Major refurbishment of historic structure announced
as Zac Goldsmith joins PLA staff at celebrations
Exactly 125 years since it first operated, Richmond’s iconic lock and weir, spanning the River Thames, got a birthday visit today (17 May) by the local MP, hosted by the Port of London Authority (PLA).
The visit by Zac Goldsmith (Conservative, Richmond Park & North Kingston) coincided with confirmation by the PLA that to mark the anniversary the structure will undergo a refurbishment this summer, costing up to £500,000, to ensure it maintains its looks for years to come. This five-month long project will involve 3,500 litres of paint, carefully sourced to meet specifications set by English Heritage.
This weekend (Sunday 19 May) marks the 125th anniversary of the lock and weir’s formal royal opening ceremony, performed by the Duke and Duchess of York. Its last major refurbishment, marking its centenary in 1994, was re-dedicated by the current Duke of York, Prince Andrew.
Situated at St Margaret’s between Teddington and Richmond, the facility includes three vertical weir gates, suspended from a footbridge, which are raised two hours either side of high water. For the rest of time passing river traffic must use the lock, measuring 76 metres in length and 7.9 metres in width.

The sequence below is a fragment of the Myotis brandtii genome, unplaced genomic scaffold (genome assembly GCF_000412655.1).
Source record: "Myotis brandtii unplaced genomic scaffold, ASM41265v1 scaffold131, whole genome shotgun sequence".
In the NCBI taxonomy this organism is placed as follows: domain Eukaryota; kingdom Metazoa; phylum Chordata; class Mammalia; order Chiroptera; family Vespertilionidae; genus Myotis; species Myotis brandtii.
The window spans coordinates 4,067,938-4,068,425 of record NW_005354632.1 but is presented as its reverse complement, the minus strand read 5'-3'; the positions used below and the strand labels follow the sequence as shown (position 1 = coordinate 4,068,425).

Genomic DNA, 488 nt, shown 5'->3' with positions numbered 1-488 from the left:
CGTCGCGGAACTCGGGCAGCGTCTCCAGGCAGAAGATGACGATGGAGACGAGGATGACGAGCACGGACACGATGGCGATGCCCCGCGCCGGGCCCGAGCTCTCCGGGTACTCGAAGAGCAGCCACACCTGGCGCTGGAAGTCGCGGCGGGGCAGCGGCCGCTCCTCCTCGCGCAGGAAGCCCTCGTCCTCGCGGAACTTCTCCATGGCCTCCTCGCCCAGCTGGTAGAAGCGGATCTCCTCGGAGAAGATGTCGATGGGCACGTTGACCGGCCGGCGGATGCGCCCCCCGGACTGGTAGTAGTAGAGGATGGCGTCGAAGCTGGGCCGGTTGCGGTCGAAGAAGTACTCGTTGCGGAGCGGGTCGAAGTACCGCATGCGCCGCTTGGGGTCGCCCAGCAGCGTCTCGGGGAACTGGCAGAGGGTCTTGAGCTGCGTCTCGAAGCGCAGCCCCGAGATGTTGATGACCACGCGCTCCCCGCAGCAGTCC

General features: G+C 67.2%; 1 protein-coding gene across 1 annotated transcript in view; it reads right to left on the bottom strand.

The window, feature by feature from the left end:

During his visit Zac Goldsmith met PLA engineer Derek Maynard, who is in charge of this summer’s refurbishment work. Last year, Derek led a £60,000 renovation of the lock keeper’s cottage on the northern bank, now leased as the riverside headquarters of ‘Architect Your Home’, a local business run by one of its 2002 founders, Jude Tugman.
Zac Goldsmith said: “The birthday celebrations of this historic local landmark underline the importance both it and the river have had in the development of Richmond and London as a whole.
“It’s fantastic to see the PLA’s commitment to maintaining the structure will all the due care and attention it deserves.”
Robin Mortimer, chief executive of the PLA, said: “Richmond Lock and Weir has a long and proud history. Our employees based there continue to play a vital role in ensuring the river is safe and navigable. We look forward to many more years of it being in active service.”
The PLA has been responsible for the structure’s upkeep since the organisation was created by an Act of Parliament in 1909. The weir gates were operated manually until the 1960’s. The footbridge was the last on mainland Britain to levy a toll, with fees ending in 1938.
Hidden within the footbridge structure the three main weir gates each weigh 32 tons. They are 20 metres wide and 3.6 metres deep.
The summer refurbishment work will involve substantial scaffolding of the structure; the public walkways over the lock and weir will consequently be closed while the works are completed. Details will be publicised closer to the time.